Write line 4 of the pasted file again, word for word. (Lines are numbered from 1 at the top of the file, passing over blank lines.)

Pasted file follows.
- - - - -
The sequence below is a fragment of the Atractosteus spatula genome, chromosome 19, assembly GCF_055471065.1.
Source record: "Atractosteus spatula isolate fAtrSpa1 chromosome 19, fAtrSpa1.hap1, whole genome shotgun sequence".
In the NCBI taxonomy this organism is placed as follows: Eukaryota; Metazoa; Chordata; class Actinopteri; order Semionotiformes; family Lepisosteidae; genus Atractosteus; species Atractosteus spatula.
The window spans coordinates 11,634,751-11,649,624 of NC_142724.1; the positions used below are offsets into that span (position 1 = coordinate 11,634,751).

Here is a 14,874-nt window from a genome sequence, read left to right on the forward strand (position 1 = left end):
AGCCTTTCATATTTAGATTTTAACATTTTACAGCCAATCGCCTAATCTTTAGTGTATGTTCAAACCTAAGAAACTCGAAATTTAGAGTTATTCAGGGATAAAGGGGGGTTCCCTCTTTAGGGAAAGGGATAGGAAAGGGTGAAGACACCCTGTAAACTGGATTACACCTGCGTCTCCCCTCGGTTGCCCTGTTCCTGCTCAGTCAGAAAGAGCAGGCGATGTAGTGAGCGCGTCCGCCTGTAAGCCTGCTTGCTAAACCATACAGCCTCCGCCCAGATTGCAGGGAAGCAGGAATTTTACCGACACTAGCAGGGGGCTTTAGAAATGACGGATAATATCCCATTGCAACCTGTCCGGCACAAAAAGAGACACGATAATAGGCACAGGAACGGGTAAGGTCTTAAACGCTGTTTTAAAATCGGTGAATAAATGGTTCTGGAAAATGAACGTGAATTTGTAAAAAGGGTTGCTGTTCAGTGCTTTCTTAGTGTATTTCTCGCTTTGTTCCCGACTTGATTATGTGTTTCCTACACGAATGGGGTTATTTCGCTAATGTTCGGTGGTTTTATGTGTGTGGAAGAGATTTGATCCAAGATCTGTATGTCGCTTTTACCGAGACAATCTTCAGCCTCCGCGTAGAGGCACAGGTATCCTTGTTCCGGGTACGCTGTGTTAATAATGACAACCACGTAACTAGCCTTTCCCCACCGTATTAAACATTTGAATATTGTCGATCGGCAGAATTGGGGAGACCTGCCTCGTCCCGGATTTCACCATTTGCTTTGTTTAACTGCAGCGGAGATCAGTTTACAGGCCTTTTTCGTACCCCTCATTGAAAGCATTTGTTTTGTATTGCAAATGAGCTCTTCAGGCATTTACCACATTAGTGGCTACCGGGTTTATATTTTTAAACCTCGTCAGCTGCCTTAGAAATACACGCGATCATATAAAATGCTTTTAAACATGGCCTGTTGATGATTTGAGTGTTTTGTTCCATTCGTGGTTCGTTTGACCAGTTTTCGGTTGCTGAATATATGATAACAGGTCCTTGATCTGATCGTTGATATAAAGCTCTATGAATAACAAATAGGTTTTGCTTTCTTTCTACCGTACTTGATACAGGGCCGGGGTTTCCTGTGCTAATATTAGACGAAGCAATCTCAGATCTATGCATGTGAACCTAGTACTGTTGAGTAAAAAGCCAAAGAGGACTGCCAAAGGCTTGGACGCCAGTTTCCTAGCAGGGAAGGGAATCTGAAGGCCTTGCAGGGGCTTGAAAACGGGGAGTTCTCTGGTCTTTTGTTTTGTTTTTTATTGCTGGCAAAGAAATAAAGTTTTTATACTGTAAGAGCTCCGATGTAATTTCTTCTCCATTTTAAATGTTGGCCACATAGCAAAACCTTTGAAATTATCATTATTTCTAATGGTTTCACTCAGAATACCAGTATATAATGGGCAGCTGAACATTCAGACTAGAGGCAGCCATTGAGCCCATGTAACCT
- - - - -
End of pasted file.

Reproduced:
The window spans coordinates 11,634,751-11,649,624 of NC_142724.1; the positions used below are offsets into that span (position 1 = coordinate 11,634,751).